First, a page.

Why Your Feedback Matters

We’ve been running a promotion to solicit feedback about Teqlo for about 6 weeks. This isn’t one of those feel-good-we-want-to-look-like-we-care-about-our-users things, we actually really need more eyes looking at what we are building. Here’s a real example from a meeting I had yesterday over at Laszlo Systems.

I was demoing the start page function and explaining how things work in the back end. I used the task list to Google Calendar as an example, here’s what that widget looks like in day view.


I added an item from the task list widget and explained how that component was actually communicating with the Google server and adding the calendar item on the back end before updating the widget UI. Someone in the room made a comment about then clicking the “update” button to refresh the widget. Actually, that “update” button opens an edit function to “update” the calendar item, the widget itself automatically refreshes whenever the server changes.

I stopped and said “you know, I never would have imagined that someone would think that update in a calendar means synchronize instead of edit, but you’re right and we need to change that button text to ‘edit entry’.” My point of view was informed by having an understanding about how the backend works, and quite honestly that is one assumption I should never make. We also need to continually improve the user experience by making it not only obvious but also providing a tool tip for everything so even when it’s not obvious it is explained.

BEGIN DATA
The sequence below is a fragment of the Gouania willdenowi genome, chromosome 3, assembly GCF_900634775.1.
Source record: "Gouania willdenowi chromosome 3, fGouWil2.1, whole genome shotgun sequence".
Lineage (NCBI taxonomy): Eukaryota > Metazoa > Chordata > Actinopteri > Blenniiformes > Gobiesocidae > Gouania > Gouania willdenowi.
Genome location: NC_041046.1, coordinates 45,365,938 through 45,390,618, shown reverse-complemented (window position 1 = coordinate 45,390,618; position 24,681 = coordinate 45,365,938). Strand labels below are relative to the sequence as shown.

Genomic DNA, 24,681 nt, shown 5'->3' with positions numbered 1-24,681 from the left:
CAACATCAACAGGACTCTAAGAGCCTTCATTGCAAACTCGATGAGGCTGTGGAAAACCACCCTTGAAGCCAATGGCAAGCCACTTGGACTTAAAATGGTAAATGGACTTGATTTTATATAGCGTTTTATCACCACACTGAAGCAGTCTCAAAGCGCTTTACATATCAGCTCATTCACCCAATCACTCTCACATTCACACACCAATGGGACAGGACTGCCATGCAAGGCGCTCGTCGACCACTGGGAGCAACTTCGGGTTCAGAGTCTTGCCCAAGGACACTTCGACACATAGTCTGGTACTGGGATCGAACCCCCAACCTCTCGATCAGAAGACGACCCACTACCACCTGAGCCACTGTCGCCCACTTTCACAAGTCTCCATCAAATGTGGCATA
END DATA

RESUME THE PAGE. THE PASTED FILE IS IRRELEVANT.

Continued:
It was an abject lesson in why we need to constantly test and poll users by watching them and talking with them instead of just making assumptions about how things look and are perceived. If I hadn’t been sitting in a room with someone who had never seen our stuff before I would not have learned how one simple word change can make the difference between something that works versus something that confuses.

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Great Design – PBwiki

While I think pretty highly of the entire PBwiki as a whole, there’s one feature I want to point out that is a great example of someone thinking about how an actual customer will use a feature and then making it work so that it fits the way they work.


When I copy/paste a URL from my browser window I copy the entire url including “http://”. Some systems parse out the “http://” because they support other protocols, but they then require the user to only paste in the URL minus the protocol… in other words, they want “www.teqlo.com” while “http://www.teqlo.com” will create an error condition.

PBwiki handles this nicely by letting me paste the entire URL string into the text box, at which point the dialog box code kicks in and strips out the protocol part (“http://”) automatically. It’s really a small thing and certainly not a complex feature to code, but it reflects an appreciation for making a system work the way an actual user will want it to work. Culturally, this is one of the more challenging aspects of building a software service or product and here PBwiki has done a commendable job.

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